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Music in the Late Twentieth Century


CHAPTER 10 Millennium's End
Richard Taruskin
“Big Science” Eclipsed

fig. 10-2 Ferneyhough, Quartet no. 2.

Although he remained a commanding presence on the musical scene, Boulez lost his hold on young composers even as he created opportunities for them. One reason was the steady decline in his productivity over the 1970s, caused in part by his engagement between 1971 and 1977 as music director of the New York Philharmonic, and by his simultaneous conducting commitments elsewhere and everywhere. Even after leaving the Philharmonic post, Boulez has been active mainly as a conductor with a heavy international schedule, in incessant demand for commercial recording of early-twentieth-century repertoire with major orchestras, and as leader of a handpicked new music group, the Ensemble InterContemporain.

Composition went on the back burner. Four years after giving up full-time employment as a conductor, Boulez produced Répons (1981), a twenty-minute composition for chamber orchestra, six solo instruments (two pianos, harp, vibraphone, glockenspiel, and cimbalom) and live electronics. An extended, thirty-three-minute version of the piece was performed the next year, and in 1984 a full-hour, “full evening” variant was unveiled and taken on an international tour. The longer versions contained no actual new material but were developments, in the traditional motivic sense, of the original piece. That mode of meticulous elaboration has become Boulez's primary compositional method. Répons was further cannibalized in two chamber works, both titled Dérive (I, 1984; II in two versions, 1990, 1993). Since then Boulez has produced only one short piano piece (Incises, 1994) that is not a reworking of earlier pieces, some going back to the 1940s; and (as we know) Incises itself was cannibalized in the Grawemeyer Award-winning composition of 1998.

This strangely symptomatic way of living, compositionally, in the past seems related to the circumstances of Boulez's late career. Répons was composed at IRCAM, the electro-acoustical research institute the French government (under President Georges Pompidou) set up for Boulez as an inducement to lure him back from America. Fully operational from 1977, when Boulez took up the reins, it was touted as a “meeting place for scientists and musicians,”17 but in practical terms it amounted to a sort of laboratory, well stocked with electronic and computer equipment and well staffed with technicians, to which composers from all over the world (as well as some musicologists and music theorists) were invited for residencies and fellowships. Boulez retained the directorship of the center until 1992 and devoted much of his energy to its administration. But creatively he was from the start a somewhat isolated figure even there. Even there, a basic esthetic and generational divide loomed up.

In 1984, when Boulez finished the final version of Répons, he was fifty-nine years old, between one and two decades older than any of the support staff. Most of the technicians came from (or at least had significant exposure to and knowledge of) the world of commercial pop music, where as much or more progress was being made in audio technologies than in the world of the cloistered avant-garde. And while nobody thought that IRCAM was going to be hospitable to pop music, the differences in background and viewpoint nevertheless showed up in attitudes toward technology, its applications, and its benefits.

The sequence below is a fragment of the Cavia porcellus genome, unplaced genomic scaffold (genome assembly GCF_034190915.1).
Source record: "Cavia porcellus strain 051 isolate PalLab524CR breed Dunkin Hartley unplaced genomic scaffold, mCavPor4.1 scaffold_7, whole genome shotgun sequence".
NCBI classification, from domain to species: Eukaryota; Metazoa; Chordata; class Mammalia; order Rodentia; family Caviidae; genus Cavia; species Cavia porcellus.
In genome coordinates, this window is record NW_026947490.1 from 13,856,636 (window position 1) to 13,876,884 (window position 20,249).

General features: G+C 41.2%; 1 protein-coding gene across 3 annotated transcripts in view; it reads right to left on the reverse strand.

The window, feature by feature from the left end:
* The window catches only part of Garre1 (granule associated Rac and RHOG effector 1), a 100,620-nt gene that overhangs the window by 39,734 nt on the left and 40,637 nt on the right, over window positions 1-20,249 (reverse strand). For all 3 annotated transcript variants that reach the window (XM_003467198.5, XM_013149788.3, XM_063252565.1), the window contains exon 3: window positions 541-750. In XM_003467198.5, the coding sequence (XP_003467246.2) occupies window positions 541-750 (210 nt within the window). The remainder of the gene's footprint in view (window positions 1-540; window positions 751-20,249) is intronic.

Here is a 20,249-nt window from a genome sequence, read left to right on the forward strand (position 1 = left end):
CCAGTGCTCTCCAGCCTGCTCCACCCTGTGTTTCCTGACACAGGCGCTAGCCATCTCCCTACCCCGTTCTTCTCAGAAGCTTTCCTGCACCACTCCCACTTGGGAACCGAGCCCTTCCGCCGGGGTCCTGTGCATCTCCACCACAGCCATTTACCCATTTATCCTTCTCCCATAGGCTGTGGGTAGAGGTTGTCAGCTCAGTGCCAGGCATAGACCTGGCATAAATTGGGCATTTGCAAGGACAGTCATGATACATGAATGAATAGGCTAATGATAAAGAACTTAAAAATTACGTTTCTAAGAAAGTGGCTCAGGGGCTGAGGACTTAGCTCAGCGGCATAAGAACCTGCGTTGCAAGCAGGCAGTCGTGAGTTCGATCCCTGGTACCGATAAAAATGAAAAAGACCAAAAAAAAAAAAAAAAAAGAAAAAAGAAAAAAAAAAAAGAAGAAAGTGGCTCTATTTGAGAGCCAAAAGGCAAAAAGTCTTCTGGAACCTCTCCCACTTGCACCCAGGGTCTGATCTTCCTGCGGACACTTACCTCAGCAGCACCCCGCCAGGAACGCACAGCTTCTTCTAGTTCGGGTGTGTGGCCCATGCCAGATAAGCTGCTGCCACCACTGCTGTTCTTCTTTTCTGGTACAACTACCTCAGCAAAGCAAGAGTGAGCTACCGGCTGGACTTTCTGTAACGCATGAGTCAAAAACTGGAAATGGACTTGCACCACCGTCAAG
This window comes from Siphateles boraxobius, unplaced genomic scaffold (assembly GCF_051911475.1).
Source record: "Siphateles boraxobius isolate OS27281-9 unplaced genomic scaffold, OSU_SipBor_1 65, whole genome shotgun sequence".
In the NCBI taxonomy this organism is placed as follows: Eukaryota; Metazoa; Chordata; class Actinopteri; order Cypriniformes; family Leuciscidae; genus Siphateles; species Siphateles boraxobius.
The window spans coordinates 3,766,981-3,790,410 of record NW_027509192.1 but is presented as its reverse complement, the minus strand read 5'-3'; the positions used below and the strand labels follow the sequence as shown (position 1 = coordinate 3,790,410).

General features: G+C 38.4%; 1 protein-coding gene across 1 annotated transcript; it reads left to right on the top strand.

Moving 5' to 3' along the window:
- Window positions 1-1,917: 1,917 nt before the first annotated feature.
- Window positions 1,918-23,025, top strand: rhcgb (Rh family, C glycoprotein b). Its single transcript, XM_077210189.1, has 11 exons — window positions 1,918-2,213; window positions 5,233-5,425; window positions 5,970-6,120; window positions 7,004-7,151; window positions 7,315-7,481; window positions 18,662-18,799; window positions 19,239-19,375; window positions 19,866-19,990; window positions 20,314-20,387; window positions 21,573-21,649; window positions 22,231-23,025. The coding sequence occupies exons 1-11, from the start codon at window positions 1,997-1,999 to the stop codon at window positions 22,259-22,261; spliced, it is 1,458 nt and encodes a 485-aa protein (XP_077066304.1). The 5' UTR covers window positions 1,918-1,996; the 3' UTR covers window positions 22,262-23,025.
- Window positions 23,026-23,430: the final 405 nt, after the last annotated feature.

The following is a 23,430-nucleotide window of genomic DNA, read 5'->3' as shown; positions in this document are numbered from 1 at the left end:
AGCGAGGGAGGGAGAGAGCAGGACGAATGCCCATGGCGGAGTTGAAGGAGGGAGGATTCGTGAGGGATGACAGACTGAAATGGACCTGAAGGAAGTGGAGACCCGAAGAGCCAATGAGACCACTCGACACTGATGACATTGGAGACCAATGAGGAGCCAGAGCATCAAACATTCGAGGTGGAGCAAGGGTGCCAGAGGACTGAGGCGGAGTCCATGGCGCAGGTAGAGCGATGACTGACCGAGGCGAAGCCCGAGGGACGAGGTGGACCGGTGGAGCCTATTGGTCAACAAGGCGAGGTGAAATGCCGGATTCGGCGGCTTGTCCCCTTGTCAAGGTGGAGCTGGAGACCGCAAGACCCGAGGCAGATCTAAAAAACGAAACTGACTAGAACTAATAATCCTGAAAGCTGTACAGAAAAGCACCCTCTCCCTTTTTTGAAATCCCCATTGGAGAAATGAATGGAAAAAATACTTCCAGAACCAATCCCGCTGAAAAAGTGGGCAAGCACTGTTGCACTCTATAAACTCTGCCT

As the stately beneficiary of unprecedented government largesse, and no doubt remembering the wall-covering, $175,000 Mark II synthesizer bestowed on Babbitt by corporate patrons at the Columbia-Princeton electronic music lab, Boulez was fervently committed to the conspicuous consumption of technology. He had his own custom-built “machine” at IRCAM, the 4X computer developed by the Italian engineer Giuseppe di Giugno to Boulez's specifications. The 4X was an enlarged and more sophisticated version of a “live electronic music” device called a Halaphone, which could modify the timbres of instruments as they were being played, and disperse their outputs, by means of a computer program, among the speakers of an electro-acoustical installation. The engineer who processed these transformations and moved the sounds around during the performance was in effect a member of the performing ensemble. (Boulez had first employed a Halaphone in an instrumental septet called Explosante-fixe, composed in 1971.)

The 4X, an exceptionally rapid computer for its day, greatly enhanced the capacity and versatility of real-time digital sound processing. It was (to borrow a phrase from Dominique Jameux, a musicological disciple of Boulez) “the technological ‘trophy’ of IRCAM,”18 and conferred status on the few who were qualified and privileged to use it. Or as Boulez's personal technician put it, the 4X was “the Rolls Royce of computer music.”19 Its size, costliness, and complexity, and the difficulty of running it (which required a special expertise that few if any composers possessed), made it an indispensable emblem of progress, and a tangible justification for the whole IRCAM enterprise, which relied heavily on public funds. The Institute's commitment to spectacular big-system development — “Big Science,” as it was called in America—thus had a nationalistic significance for the French in addition to an artistic one.

But there was a paradoxical or ambivalent side to high-tech modernism, since one of the principal tenets of the modern movement had always been the composer's autonomy or freedom from external factors. So technology, whatever prestige or possibilities it may deliver, is inherently suspect. It must be kept in its place; it must never seem to dominate or determine the artist's conception. As Jameux put it (speaking for Boulez), there must be no compromise of “the necessary priority of compositional thought over the empiricism of dealing with a machine.”20 Hence Répons is a completely composed composition (to put it as redundantly as the situation demands), with a fully specified score that includes a part for an engineer or “sound designer” who performs it exactly the same way every time.